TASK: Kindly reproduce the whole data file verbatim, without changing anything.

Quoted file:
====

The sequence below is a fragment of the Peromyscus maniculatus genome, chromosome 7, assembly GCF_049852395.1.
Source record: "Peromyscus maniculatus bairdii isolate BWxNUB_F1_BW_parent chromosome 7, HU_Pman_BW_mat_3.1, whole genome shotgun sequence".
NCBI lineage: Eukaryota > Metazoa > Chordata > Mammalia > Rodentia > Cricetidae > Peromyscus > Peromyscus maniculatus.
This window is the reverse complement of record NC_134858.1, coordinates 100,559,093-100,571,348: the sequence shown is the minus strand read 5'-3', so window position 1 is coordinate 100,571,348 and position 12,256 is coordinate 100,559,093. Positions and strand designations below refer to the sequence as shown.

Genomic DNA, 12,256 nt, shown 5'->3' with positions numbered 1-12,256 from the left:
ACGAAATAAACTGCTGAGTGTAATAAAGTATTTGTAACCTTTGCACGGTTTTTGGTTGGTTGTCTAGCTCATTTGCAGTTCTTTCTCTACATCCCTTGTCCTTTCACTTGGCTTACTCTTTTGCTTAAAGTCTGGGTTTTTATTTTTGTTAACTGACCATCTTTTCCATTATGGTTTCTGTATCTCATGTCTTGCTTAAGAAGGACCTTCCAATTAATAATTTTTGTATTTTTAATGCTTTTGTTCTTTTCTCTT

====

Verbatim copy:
The sequence below is a fragment of the Peromyscus maniculatus genome, chromosome 7, assembly GCF_049852395.1.
Source record: "Peromyscus maniculatus bairdii isolate BWxNUB_F1_BW_parent chromosome 7, HU_Pman_BW_mat_3.1, whole genome shotgun sequence".
NCBI lineage: Eukaryota > Metazoa > Chordata > Mammalia > Rodentia > Cricetidae > Peromyscus > Peromyscus maniculatus.
This window is the reverse complement of record NC_134858.1, coordinates 100,559,093-100,571,348: the sequence shown is the minus strand read 5'-3', so window position 1 is coordinate 100,571,348 and position 12,256 is coordinate 100,559,093. Positions and strand designations below refer to the sequence as shown.

Genomic DNA, 12,256 nt, shown 5'->3' with positions numbered 1-12,256 from the left:
ACGAAATAAACTGCTGAGTGTAATAAAGTATTTGTAACCTTTGCACGGTTTTTGGTTGGTTGTCTAGCTCATTTGCAGTTCTTTCTCTACATCCCTTGTCCTTTCACTTGGCTTACTCTTTTGCTTAAAGTCTGGGTTTTTATTTTTGTTAACTGACCATCTTTTCCATTATGGTTTCTGTATCTCATGTCTTGCTTAAGAAGGACCTTCCAATTAATAATTTTTGTATTTTTAATGCTTTTGTTCTTTTCTCTT